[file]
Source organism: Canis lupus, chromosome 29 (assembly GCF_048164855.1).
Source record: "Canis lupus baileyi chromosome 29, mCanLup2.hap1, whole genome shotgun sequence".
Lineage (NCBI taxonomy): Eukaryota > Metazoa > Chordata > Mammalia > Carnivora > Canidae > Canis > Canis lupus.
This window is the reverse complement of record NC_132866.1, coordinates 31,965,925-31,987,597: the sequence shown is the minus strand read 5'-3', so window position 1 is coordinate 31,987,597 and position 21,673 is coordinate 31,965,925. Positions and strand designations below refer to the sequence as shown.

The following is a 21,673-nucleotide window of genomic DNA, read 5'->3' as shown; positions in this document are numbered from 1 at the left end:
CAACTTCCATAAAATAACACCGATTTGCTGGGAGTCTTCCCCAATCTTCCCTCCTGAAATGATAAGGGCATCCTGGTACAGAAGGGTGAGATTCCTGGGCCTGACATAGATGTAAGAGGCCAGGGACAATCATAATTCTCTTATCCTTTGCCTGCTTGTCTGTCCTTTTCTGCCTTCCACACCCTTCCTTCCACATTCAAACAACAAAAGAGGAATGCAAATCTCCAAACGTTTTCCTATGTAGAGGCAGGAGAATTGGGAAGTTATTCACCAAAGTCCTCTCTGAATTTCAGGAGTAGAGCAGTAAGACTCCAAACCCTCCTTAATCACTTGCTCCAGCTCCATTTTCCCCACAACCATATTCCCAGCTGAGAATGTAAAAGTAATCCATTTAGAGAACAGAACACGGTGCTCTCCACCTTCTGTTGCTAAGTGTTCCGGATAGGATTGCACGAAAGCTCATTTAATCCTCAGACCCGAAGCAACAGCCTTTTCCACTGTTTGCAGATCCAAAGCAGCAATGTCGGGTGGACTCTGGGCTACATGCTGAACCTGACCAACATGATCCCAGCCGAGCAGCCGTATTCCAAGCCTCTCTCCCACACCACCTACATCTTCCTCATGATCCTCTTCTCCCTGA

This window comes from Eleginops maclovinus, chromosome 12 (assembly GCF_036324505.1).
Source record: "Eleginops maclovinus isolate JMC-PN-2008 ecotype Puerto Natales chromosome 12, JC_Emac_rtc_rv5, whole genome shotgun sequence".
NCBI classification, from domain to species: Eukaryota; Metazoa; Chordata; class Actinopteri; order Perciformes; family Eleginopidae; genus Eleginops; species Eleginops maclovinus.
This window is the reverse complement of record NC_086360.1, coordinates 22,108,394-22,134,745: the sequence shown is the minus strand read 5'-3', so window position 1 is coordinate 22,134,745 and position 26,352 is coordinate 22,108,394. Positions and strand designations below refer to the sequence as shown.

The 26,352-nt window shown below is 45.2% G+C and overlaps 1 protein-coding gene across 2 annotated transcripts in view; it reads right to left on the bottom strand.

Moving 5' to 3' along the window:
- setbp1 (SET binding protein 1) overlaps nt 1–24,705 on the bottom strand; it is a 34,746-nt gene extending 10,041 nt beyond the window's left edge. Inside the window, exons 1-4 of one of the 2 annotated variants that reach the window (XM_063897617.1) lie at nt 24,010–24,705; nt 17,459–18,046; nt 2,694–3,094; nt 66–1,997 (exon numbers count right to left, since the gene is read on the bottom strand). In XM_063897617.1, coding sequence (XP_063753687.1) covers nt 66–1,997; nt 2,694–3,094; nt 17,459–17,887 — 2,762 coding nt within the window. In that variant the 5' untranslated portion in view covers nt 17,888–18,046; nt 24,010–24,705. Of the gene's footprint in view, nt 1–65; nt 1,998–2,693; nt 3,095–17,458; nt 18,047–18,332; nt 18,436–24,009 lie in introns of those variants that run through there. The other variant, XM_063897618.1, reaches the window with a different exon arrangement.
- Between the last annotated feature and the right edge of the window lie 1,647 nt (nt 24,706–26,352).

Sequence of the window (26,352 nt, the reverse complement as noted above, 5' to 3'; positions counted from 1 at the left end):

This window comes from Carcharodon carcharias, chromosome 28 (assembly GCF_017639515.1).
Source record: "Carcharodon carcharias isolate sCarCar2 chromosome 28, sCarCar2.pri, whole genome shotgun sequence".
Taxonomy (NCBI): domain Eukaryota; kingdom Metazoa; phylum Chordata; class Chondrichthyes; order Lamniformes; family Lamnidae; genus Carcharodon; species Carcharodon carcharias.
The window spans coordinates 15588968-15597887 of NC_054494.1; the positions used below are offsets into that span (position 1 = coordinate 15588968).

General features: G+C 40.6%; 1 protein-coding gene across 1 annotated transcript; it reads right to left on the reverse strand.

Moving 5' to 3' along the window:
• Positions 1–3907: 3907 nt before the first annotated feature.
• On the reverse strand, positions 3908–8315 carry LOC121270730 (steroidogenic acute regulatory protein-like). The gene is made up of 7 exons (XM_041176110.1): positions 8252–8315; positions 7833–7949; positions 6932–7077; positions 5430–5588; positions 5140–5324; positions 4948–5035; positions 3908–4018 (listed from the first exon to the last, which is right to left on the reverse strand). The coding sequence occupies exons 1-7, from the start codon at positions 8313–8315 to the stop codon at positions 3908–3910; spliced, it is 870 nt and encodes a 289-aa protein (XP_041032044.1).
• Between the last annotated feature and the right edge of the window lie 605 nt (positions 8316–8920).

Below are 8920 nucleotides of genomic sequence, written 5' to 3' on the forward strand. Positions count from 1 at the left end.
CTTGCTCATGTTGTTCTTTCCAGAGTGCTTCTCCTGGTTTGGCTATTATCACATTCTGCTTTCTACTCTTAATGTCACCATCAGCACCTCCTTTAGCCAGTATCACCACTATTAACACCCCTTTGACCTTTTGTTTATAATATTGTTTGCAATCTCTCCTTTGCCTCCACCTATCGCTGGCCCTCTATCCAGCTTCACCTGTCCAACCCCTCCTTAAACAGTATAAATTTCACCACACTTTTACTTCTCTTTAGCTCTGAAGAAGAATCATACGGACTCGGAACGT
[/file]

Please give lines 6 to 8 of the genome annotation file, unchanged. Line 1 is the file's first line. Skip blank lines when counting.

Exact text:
CAACTTCCATAAAATAACACCGATTTGCTGGGAGTCTTCCCCAATCTTCCCTCCTGAAATGATAAGGGCATCCTGGTACAGAAGGGTGAGATTCCTGGGCCTGACATAGATGTAAGAGGCCAGGGACAATCATAATTCTCTTATCCTTTGCCTGCTTGTCTGTCCTTTTCTGCCTTCCACACCCTTCCTTCCACATTCAAACAACAAAAGAGGAATGCAAATCTCCAAACGTTTTCCTATGTAGAGGCAGGAGAATTGGGAAGTTATTCACCAAAGTCCTCTCTGAATTTCAGGAGTAGAGCAGTAAGACTCCAAACCCTCCTTAATCACTTGCTCCAGCTCCATTTTCCCCACAACCATATTCCCAGCTGAGAATGTAAAAGTAATCCATTTAGAGAACAGAACACGGTGCTCTCCACCTTCTGTTGCTAAGTGTTCCGGATAGGATTGCACGAAAGCTCATTTAATCCTCAGACCCGAAGCAACAGCCTTTTCCACTGTTTGCAGATCCAAAGCAGCAATGTCGGGTGGACTCTGGGCTACATGCTGAACCTGACCAACATGATCCCAGCCGAGCAGCCGTATTCCAAGCCTCTCTCCCACACCACCTACATCTTCCTCATGATCCTCTTCTCCCTGA

This window comes from Eleginops maclovinus, chromosome 12 (assembly GCF_036324505.1).
Source record: "Eleginops maclovinus isolate JMC-PN-2008 ecotype Puerto Natales chromosome 12, JC_Emac_rtc_rv5, whole genome shotgun sequence".